How confident do you feel when it comes to asking for more or less at work? Most people feel like they’ve been transported back to their first-ever working day when no-one knew how fab they were so their confidence was at rock-bottom. If this sounds familiar, then these top five tips from the list-tastic Laura Capell-Abra of www.nomoreifsorbuts.com will make asking for more (money, responsibility, support…) or less (time in the office maybe?!) at work a fab experience.
If you don’t ask, you don’t get!
“If I’m not happy with my meal, I send it back and more often than not get a new meal and a free round of drinks. I’ve been given a table next to the toilets in a restaurant and when I’ve politely asked if there are any others, I’ve been moved to a far nicer one next to a window. Back in my single student days I have even been known to go up to a guy in a bar and ask him to buy me a drink, and guess what, they did!
So I know it works, and I’m sure you’ve all had similar little glimpses of it working for these small insignificant things. However we then freeze when it comes to the bigger things like buying a car, negotiating a house or asking for a pay rise.
In a situation where we actually get to prove every day why we are worth more, we have less confidence and conviction to ask for more or for something different. We go back to feeling like we should just be happy we have a job at all. We don’t want to risk them reducing our hours or being pushed aside next time they are looking to promote someone because we asked about flexible working. Come on ladies, you know deep down that you are fab but for some reason when it comes to work, we find it harder to tell other people we are.
Here are my 5 top tips to ask for more or less at work:
1. Booking your stage
Be sensible in how you approach it with your boss. Don’t ask them for a meeting the morning they get back from holiday or corner them at 5:35 as they are trying to run out the office. You need them to be in the right frame of mind as much as you need to be.
Are they the kind of person that will panic if you ask for a ‘chat’ or do you need to be more specific and ask for a ‘personal development’ meeting? Don’t tell them before you walk into the room that you want to talk about your salary or hours, in this kind of meeting you don’t want to give your boss time to prepare. You need them to be slightly on the back foot to make all your preparation have the biggest impact.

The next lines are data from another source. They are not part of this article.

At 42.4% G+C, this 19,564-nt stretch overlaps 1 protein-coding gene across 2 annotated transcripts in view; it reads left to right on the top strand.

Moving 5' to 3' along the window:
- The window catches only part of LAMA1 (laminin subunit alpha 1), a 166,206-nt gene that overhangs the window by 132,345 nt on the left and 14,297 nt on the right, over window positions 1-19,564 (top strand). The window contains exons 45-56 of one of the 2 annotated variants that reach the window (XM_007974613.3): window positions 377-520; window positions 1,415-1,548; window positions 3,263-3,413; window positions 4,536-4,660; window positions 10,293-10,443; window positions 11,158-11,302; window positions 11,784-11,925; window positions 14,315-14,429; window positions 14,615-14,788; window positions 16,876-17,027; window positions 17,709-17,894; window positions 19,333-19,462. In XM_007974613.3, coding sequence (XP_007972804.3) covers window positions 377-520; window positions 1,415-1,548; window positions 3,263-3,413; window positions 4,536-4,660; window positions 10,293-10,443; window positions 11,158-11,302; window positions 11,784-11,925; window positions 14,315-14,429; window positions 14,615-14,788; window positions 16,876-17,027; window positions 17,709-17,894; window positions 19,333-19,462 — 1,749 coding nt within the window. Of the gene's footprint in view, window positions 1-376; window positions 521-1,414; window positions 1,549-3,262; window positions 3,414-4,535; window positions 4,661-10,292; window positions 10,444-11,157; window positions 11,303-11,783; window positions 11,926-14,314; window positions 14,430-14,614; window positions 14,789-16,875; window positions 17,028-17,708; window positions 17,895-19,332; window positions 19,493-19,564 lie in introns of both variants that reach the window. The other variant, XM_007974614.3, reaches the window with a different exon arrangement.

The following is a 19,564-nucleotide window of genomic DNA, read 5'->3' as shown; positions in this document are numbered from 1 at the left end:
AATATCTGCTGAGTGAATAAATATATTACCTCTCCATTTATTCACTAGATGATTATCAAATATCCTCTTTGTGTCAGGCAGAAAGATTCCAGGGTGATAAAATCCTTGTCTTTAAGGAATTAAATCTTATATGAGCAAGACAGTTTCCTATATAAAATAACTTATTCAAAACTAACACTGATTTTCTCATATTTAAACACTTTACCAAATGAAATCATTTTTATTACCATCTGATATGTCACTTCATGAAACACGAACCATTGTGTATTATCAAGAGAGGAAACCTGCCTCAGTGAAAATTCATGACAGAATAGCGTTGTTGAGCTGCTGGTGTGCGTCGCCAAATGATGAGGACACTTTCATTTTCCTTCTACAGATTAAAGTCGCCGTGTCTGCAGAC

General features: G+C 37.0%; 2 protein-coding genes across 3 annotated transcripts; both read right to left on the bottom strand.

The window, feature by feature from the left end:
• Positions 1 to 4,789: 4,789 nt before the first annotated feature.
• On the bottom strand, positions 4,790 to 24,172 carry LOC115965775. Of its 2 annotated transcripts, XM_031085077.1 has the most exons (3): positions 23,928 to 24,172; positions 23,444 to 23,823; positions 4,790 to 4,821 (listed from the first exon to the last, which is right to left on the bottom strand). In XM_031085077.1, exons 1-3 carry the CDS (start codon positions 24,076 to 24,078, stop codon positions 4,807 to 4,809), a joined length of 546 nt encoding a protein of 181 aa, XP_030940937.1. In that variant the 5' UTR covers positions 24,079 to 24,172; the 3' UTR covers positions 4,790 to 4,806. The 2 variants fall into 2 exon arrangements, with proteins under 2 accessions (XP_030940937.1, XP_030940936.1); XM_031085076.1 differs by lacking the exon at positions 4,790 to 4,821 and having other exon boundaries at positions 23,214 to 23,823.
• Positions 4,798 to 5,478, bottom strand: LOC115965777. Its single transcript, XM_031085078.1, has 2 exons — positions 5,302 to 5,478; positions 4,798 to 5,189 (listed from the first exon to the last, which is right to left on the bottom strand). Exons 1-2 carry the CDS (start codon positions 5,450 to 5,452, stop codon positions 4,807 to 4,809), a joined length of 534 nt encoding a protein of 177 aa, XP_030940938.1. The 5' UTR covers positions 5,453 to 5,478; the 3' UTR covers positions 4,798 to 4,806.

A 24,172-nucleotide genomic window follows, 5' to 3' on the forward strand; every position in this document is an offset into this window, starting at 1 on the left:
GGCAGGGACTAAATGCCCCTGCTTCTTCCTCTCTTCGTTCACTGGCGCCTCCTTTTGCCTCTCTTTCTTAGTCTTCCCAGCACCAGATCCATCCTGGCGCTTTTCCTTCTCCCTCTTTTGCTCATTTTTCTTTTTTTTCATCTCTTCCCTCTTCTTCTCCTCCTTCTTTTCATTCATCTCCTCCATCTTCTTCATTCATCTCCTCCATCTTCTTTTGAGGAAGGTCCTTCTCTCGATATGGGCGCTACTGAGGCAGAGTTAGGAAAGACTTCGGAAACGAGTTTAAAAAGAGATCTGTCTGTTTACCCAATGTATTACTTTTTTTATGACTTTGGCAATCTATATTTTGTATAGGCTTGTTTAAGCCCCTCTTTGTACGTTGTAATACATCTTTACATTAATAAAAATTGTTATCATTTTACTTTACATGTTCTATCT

If you have performance reviews, use this time. Your boss will find it frustrating if you sit in an appraisal then only ask them about it a week later.
2. Plot the story
What is it you are actually asking for? You want more money, then how much? You want different hours, what hours? What would you compromise on? Is it important enough to you that you’d leave if you didn’t get what you are asking for? Can you afford to be bold and hand in your notice there and then or is any job better than no job?
Look at the industry, are you asking for something that is commonplace in other businesses? Is the salary you are asking for paid by other companies for your level or are you just being greedy? Have the facts to back up why you deserve something more or different to your colleagues.
Remember that there is more than one way to have your continued efforts rewarded and more money might not actually be possible from your employer. Even if you put forward a really compelling proposal, they might not have the resources to be able to deliver.
3. Visualise your audience
Think about who you are talking to. Will they listen to your emotional plea or will they not care? Are they more pragmatic, do you need to use a more logical and practical persuasion approach? Whether or not they approach things in the same way to you, you need to match your approach to them to make this work.
If they are fact based, give them the facts; don’t tell that that you’re crying every night because you don’t get to spend time with your kids. But also if they’re big picture focused, don’t go into detail telling them how by you leaving 8 minutes early will enable you to get a different train with a faster connection. They will switch off.
Do a mock meeting with a friend or family member. Ask them to be really challenging and to argue back at you and you have to come up with answers on the spot. The likelihood is that the first thing that comes out of your mouth each time is rubbish, barely articulate. You don’t want the first time you answer the question to be in front of your boss. By repeating the questions and answers, you can hone your answer to be the best it can be. And the shock of certain questions will be removed.
5. Ease the pre-performance nerves
If you’re feeling a bit sick or trying to convince yourself at the last minute that you shouldn’t be doing this, try to ignore it. Nerves can get the better of you but when you don’t let them, they can actually give you the adrenaline to put all the practice you’ve done into play and achieve something fab. You’ve practiced, you’re prepared, you can do it.
No More Ifs Or Buts.”